Interesting dueling quotes in an Education Week story this week on the high turnover among principals and whether it’s cause for concern.
University of Texas researcher Ed J. Fuller, who just released data on the retention rates of newly hired principals in Texas, said:
“We think the job has outgrown the ability of one person to handle it. Nobody is staying long enough to make connections or shepherd a reform through.”
Susan M. Gates, a senior RAND Corp. economist who has studied principals’ career patterns, said:
“If you put someone in the principalship and it just doesn’t work out, do you want to keep them there just because it’s good to have low turnover or do you want to get somebody in there who’s good at the job?”
I have interviewed researchers who aren’t at all bothered by the turnover in education, whether teachers or administrators. Their position is that the work is hard and that some people aren’t cut out for it. If they leave, so be it.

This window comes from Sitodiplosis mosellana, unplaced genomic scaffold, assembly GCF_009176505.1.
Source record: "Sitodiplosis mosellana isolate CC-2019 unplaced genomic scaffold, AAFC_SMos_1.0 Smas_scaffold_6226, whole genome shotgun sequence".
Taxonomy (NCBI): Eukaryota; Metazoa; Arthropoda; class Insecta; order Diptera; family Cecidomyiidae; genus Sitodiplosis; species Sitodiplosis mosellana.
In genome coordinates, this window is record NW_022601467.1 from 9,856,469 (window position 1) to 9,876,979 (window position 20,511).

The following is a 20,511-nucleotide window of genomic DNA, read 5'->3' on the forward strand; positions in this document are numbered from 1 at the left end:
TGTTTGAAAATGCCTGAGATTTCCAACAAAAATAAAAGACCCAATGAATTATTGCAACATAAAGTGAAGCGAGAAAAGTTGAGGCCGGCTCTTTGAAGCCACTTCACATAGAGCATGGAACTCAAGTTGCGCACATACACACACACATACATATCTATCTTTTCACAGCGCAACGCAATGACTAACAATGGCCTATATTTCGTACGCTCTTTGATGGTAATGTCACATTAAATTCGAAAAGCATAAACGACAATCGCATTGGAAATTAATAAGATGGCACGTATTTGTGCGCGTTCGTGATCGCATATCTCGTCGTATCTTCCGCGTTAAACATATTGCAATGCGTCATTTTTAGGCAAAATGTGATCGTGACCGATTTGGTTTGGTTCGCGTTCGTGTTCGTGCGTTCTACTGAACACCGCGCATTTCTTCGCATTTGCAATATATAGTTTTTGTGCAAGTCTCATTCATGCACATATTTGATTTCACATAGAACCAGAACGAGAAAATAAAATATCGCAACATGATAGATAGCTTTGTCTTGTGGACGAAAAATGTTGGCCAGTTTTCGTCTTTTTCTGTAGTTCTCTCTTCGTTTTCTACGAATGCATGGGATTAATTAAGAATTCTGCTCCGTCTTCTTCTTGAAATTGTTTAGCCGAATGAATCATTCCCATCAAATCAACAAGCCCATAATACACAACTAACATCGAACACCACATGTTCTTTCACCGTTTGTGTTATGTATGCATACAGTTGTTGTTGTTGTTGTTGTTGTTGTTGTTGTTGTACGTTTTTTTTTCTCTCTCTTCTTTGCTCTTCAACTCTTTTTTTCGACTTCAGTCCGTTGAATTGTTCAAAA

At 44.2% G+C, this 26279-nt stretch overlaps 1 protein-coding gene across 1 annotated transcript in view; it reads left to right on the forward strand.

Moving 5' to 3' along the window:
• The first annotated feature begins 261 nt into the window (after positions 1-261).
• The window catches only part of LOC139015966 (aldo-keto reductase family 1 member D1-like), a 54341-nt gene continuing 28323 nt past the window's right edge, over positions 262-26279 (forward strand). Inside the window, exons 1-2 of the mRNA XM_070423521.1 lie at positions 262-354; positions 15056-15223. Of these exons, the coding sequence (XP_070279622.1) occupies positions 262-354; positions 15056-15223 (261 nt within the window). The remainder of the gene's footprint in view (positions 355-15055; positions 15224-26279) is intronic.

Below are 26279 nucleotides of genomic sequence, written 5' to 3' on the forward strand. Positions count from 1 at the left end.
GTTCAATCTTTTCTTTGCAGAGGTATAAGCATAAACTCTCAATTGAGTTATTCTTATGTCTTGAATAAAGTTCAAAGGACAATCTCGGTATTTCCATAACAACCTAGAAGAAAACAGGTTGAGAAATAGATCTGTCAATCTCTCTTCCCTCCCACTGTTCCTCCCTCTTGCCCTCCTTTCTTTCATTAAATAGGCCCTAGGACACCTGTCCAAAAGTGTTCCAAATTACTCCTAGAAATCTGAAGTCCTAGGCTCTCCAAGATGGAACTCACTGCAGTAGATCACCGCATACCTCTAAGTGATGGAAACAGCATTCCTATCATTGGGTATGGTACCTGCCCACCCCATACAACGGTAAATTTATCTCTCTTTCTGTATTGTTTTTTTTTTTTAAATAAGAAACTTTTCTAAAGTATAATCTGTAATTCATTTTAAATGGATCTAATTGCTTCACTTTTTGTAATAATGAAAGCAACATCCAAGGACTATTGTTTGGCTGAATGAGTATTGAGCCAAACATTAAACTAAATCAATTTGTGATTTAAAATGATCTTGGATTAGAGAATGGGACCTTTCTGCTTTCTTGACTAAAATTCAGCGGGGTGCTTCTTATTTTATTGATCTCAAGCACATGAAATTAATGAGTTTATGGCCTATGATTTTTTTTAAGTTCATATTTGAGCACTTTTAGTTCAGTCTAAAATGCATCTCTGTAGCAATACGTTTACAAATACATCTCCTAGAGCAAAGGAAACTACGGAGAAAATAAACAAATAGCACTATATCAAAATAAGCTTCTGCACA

I visited Atlanta’s Parks Middle School Tuesday where principal Christopher Waller is credited with overseeing remarkable academic gains. In literature about the school and its turnaround, I read this quote by Waller explaining why he hired an assistant principal, Gregory Reid, to deal with discipline.
“If I kept doing all of the disciplinary work, I would never really have become the principal. Having Reid on board has allowed me to be the principal, to deal with the things that principals have to deal with.”
Can principals handle discipline, academics and personnel? Or has the job gown too big for a single person?